How to Force Open a Casement Window

Painted casement windows can stick shut.
Painted casement windows can stick shut. (Image: Jupiterimages/ Images)

After trying unsuccessfully to open a stuck casement window, you might think that nothing short of breaking it will do the trick. Don’t grab a rock just yet, though. A casement window can stick shut for different reasons. By identifying and treating all those usual suspects, you greatly improve the odds of transforming it into a functional window. A few additional measures will also help you prevent it from sticking again after you close it.

Things You'll Need

  • Serrated blade
  • Hammer
  • Block of wood
  • Towel
  • Putty knives
  • Lubricant
  • Sandpaper
  • Varnish
  • Wax candle

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Wait for cooler weather if the window became stuck during high heat. It may open more readily then, as humidity can cause swelling in the trim.

Remove any dried paint from the gap between the sash and frame by sawing or tapping through it with a serrated blade. Tap the blade’s handle with a hammer to get into the space. Repeat this on the exterior side.

Wrap a small block of wood in a towel and hold it against the sash. Tap the covered block with a hammer, and continue this motion around the window’s edges. This helps loosen any remaining debris or dried paint lodged in the space.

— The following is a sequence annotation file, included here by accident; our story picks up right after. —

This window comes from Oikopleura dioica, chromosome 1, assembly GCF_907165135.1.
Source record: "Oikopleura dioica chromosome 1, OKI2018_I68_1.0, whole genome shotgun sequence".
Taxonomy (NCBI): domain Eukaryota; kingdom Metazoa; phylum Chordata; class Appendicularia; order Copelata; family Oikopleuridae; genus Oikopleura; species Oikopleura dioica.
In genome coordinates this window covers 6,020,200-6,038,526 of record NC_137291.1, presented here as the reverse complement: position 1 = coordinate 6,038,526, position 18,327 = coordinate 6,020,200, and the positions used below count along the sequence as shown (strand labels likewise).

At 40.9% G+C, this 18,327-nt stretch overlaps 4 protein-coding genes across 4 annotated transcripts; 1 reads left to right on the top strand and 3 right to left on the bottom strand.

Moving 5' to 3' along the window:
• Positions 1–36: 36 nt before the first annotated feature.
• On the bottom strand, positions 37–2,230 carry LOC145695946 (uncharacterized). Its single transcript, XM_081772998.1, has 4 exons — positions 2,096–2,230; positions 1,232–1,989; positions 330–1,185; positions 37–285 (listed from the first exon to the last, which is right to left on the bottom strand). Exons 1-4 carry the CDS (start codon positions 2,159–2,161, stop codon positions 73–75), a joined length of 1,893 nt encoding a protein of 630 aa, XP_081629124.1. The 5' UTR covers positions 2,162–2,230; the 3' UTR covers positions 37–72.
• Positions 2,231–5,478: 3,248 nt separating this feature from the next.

Repeat the block and hammer process along the window stop, which can bind against the sash and prevent it from moving. Remove and reposition the stop if it’s misaligned.

Place the head of a putty knife in the lower section of the crevice between the sash and frame on the opposite side of the hinges. Bend the handle of the putty knife to gently pry it open. Continue this motion up to the top of the window, and repeat it along the top and bottom edges. Use two putty knives simultaneously for additional leverage. This breaks the seal of any sticky substances in the space and can help you move stiff hinges.

Spray the hinges with lubricant and tighten any loose screws. Remove and replace the hinges if they’re heavily rusted.

Remove the crank's cover and lubricate the inner gears to reduce or prevent sticking as they turn.

Sand the sections where the sash and frame meet once it opens to remove excess paint and rough wood, and apply a varnish to seal it. Rub those sections with a wax candle to further prevent sticking.


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